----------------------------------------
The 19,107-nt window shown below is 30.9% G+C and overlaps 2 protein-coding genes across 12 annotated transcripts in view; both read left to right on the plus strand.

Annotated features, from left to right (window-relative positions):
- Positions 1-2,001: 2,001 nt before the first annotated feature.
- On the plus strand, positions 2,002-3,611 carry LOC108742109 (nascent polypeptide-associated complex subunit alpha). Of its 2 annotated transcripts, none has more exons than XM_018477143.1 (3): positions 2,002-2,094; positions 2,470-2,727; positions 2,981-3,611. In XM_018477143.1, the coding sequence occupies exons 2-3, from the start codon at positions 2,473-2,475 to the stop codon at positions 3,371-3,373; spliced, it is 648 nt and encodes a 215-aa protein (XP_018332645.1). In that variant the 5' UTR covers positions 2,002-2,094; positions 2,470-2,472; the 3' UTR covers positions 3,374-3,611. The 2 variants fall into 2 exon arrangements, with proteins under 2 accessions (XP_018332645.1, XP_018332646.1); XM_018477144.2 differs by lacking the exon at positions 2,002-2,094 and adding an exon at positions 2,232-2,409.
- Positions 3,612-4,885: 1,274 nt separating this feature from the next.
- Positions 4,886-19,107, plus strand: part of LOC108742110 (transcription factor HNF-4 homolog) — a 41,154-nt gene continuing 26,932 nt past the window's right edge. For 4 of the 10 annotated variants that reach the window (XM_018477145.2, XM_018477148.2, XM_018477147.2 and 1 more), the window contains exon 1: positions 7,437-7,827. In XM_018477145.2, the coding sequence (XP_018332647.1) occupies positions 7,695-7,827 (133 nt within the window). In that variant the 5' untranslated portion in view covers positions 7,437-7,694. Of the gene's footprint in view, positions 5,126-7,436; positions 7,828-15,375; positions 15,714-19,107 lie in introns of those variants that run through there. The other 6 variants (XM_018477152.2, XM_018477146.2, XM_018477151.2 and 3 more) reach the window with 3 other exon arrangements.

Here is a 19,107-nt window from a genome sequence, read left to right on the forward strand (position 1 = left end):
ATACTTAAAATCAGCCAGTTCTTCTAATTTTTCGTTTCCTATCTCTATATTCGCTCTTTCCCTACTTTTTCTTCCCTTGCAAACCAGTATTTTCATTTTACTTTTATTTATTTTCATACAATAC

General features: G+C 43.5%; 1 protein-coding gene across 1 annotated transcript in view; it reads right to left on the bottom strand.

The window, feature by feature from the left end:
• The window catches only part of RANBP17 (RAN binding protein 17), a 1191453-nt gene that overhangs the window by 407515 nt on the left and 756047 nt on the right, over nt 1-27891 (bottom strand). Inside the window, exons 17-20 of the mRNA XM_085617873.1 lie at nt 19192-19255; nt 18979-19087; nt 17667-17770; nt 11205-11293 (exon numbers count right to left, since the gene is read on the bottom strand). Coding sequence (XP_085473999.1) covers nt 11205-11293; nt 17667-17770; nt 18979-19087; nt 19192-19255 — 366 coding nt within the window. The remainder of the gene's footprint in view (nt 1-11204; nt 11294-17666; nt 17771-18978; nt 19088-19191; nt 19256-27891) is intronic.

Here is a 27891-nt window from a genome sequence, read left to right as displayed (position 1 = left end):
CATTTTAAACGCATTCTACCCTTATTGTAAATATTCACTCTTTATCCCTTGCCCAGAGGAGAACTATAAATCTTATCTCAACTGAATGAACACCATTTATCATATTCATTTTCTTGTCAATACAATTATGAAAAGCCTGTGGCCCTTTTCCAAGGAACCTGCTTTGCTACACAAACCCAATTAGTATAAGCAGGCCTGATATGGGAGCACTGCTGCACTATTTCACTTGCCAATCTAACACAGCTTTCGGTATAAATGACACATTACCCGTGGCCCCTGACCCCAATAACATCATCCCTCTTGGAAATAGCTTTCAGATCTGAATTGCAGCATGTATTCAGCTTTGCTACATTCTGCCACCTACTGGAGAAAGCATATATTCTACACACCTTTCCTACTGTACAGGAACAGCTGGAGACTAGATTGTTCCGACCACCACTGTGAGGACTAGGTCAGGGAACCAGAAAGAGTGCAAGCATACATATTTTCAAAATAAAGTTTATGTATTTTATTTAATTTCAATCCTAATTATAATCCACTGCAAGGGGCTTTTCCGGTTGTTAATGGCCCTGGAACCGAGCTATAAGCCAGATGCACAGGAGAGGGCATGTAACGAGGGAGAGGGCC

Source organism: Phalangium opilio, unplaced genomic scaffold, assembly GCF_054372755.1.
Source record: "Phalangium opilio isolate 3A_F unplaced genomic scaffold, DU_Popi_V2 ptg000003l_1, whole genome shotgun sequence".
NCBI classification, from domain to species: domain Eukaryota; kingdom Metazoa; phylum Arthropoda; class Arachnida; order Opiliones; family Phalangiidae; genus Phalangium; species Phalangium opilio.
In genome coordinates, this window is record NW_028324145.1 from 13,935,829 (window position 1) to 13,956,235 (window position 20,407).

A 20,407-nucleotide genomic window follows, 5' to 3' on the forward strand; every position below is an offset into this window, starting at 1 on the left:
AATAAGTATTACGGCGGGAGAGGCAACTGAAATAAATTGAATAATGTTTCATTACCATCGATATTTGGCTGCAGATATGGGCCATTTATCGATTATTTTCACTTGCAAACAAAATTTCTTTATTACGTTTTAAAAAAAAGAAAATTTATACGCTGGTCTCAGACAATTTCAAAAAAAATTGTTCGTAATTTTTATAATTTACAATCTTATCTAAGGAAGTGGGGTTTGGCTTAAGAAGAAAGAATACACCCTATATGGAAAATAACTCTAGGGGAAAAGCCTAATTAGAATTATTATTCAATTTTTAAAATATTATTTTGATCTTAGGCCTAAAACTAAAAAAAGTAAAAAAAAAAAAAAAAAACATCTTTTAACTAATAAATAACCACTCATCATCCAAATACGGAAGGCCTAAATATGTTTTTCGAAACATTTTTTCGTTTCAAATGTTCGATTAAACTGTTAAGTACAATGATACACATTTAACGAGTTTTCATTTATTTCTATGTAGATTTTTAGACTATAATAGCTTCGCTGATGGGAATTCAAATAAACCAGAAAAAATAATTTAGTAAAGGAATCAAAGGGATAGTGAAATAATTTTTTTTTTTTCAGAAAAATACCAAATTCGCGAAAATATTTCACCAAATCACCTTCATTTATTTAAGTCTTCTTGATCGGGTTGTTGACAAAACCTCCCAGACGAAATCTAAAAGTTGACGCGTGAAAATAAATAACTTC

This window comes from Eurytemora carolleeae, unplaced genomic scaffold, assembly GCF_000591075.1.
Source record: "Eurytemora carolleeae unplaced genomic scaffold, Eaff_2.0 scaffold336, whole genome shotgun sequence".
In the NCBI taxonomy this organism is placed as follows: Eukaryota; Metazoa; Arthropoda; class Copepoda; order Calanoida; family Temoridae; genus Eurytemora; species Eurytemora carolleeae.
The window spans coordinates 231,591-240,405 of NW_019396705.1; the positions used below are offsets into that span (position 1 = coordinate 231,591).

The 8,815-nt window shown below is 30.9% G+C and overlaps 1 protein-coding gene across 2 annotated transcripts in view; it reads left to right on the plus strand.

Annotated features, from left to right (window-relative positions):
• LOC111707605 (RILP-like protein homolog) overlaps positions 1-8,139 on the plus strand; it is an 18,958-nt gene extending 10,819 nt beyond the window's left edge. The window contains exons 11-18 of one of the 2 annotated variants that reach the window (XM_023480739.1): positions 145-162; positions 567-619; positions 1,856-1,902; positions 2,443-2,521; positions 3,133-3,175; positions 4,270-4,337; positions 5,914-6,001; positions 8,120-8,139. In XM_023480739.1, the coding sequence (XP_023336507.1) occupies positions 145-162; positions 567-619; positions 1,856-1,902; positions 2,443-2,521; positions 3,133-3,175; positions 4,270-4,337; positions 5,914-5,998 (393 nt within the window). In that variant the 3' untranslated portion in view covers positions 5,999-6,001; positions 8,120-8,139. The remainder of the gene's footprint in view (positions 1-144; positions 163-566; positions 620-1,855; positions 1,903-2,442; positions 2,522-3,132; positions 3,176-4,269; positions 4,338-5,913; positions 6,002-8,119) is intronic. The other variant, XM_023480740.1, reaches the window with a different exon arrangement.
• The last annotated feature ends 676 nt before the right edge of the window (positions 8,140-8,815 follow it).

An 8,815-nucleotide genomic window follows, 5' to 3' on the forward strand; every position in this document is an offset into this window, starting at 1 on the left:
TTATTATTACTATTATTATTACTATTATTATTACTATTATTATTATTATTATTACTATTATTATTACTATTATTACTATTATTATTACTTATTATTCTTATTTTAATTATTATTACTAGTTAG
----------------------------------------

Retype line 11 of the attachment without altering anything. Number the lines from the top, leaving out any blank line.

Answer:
• The window catches only part of RANBP17 (RAN binding protein 17), a 1191453-nt gene that overhangs the window by 407515 nt on the left and 756047 nt on the right, over nt 1-27891 (bottom strand). Inside the window, exons 17-20 of the mRNA XM_085617873.1 lie at nt 19192-19255; nt 18979-19087; nt 17667-17770; nt 11205-11293 (exon numbers count right to left, since the gene is read on the bottom strand). Coding sequence (XP_085473999.1) covers nt 11205-11293; nt 17667-17770; nt 18979-19087; nt 19192-19255 — 366 coding nt within the window. The remainder of the gene's footprint in view (nt 1-11204; nt 11294-17666; nt 17771-18978; nt 19088-19191; nt 19256-27891) is intronic.